We go for walks and on vacations and, I'm so very happy. Even if they get mad at me, and I give em plenty of opportunities because, well I'm a rat terrier. Nuff said. They just don't stay mad. They take me to the vet too, but they don't cut off any body parts. Oh oh and they play ball with me! I love my squeaky balls! I've got a yellow one and a red one and a green one and a ball that is lots of colors too. I love to play with my two moms!

Anyway, I love my two mommies so much. I wanted to tell everyone that. I wish all doggies could be so lucky. For you human and doggie readers too, I want to wish you all a very happy Mother's Day.

Love and licks;


Friday, May 7, 2010

Moms and Grandmas It's Mother's Day Again

Here we are again. The time to honor Moms. My mom and grandmothers are all gone now. Same for Robin as well. We have but our memories. Each year I try to share some memories.

We were in the hospital in Houston, and Mom was dying. What a time that was, where we shared everything openly and cleared out old garbage and made our promises and talked about our time together, and the time when she would not be there. The subject came to an envelope in our cedar chest back home. It held the love letters shared between her and Dad during WWII. "Throw them out," she said. "No one will be interested in them."

I argued, "Momma that is not true. Please don't ask me to toss them out." She thought about it a moment and agreed.

Of course when I went home, I went directly to that chest and pulled out the letters. You know, we grow up with the thought of Momma as caretaker, parent. Rarely as that romantic young woman who fell in love with your Dad. But there it was, them talking to each other, making plans for their future, and buried within a code they had worked out to let her know where he was without it being cut out by the censors. She never told me what that code was. But I know it is there.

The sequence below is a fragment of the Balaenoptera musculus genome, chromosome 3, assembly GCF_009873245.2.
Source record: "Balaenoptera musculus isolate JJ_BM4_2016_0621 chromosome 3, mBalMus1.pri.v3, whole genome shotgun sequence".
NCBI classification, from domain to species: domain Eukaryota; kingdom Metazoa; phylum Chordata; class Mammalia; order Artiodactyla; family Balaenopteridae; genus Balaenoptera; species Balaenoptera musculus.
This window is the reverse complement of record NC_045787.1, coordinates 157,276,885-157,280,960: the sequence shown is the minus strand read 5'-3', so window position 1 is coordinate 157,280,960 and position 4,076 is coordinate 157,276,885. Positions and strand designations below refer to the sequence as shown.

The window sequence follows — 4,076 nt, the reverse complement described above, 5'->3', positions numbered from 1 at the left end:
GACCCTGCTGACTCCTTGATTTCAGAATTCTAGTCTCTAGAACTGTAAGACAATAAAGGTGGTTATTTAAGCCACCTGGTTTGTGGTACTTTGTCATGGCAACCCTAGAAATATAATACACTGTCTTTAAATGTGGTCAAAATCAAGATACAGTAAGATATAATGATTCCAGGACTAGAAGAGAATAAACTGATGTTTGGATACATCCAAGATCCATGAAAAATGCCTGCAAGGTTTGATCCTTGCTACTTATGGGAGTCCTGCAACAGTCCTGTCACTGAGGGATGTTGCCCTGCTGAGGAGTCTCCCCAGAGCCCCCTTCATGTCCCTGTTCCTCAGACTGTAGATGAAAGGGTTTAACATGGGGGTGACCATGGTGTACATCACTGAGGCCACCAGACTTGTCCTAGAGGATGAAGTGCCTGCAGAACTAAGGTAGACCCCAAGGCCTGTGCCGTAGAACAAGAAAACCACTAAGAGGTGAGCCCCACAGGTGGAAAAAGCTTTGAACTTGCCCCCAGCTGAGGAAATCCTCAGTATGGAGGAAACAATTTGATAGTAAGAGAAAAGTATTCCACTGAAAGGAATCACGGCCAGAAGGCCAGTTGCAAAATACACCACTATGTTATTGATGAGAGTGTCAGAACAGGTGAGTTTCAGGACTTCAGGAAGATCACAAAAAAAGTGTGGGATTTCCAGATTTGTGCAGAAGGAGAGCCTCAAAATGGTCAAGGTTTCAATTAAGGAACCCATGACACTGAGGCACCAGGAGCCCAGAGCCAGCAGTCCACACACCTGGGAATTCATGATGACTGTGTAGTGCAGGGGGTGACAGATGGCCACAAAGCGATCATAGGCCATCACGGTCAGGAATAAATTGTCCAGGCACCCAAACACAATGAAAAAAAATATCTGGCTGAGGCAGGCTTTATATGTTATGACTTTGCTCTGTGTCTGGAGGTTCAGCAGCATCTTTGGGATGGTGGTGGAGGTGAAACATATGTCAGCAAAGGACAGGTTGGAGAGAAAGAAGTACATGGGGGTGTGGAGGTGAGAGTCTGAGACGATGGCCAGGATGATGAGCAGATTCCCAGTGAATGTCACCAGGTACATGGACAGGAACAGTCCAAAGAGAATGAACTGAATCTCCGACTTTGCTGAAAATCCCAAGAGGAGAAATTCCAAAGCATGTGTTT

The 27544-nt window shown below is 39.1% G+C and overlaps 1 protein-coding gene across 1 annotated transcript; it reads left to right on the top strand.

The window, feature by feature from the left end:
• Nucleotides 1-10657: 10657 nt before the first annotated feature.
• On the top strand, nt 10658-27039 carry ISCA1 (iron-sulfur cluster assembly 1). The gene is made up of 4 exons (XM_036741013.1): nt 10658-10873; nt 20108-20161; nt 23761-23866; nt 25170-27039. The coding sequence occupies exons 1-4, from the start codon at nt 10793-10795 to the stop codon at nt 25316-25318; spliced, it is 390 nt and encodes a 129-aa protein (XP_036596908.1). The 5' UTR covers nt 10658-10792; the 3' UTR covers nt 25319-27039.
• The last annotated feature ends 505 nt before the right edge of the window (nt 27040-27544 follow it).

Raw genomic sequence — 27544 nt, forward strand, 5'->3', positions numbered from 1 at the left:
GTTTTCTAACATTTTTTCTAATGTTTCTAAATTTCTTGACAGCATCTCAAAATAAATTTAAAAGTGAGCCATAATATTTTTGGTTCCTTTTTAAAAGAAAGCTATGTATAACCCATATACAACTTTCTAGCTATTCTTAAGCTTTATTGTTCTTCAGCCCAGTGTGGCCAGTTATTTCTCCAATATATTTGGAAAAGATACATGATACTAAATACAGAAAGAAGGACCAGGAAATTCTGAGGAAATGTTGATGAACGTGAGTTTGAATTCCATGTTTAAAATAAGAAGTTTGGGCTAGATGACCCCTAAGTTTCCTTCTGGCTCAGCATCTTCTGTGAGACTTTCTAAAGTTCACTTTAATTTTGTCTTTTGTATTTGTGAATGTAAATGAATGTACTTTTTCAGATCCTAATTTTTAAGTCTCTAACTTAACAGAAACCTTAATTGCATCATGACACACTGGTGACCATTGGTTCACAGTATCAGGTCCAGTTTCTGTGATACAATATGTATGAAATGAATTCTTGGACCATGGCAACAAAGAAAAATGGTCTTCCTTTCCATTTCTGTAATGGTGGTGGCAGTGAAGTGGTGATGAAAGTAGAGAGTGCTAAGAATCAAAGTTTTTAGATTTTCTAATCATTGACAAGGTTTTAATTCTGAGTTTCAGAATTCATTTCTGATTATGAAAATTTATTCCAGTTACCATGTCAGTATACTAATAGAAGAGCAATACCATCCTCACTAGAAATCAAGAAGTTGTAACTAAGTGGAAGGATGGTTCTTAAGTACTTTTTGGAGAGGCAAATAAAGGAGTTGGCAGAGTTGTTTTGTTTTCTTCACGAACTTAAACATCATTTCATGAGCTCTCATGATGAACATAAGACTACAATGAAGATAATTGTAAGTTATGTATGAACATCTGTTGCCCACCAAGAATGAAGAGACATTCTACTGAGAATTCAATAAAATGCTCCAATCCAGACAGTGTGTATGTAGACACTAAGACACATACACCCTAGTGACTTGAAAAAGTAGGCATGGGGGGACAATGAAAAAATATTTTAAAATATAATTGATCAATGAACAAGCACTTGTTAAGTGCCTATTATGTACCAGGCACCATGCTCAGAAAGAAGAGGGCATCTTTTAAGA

Momma was a rebel. She was strong and backed down from no man. Self sufficiency was just a part of her. She had to be strong to face off with her two children who seem to have inherited some of that rebelliousness she knew in her life. She could be brutally honest too, cutting through the layers to get to the core of it all.

She worried about my brother and I. More than she ever let on. I guess that is part of the job description. Oh and she made lists. Used to drive me crazy, because I am so not a list person. "Write it down so we don't forget."

"I won't forget."

"Write it down anyway."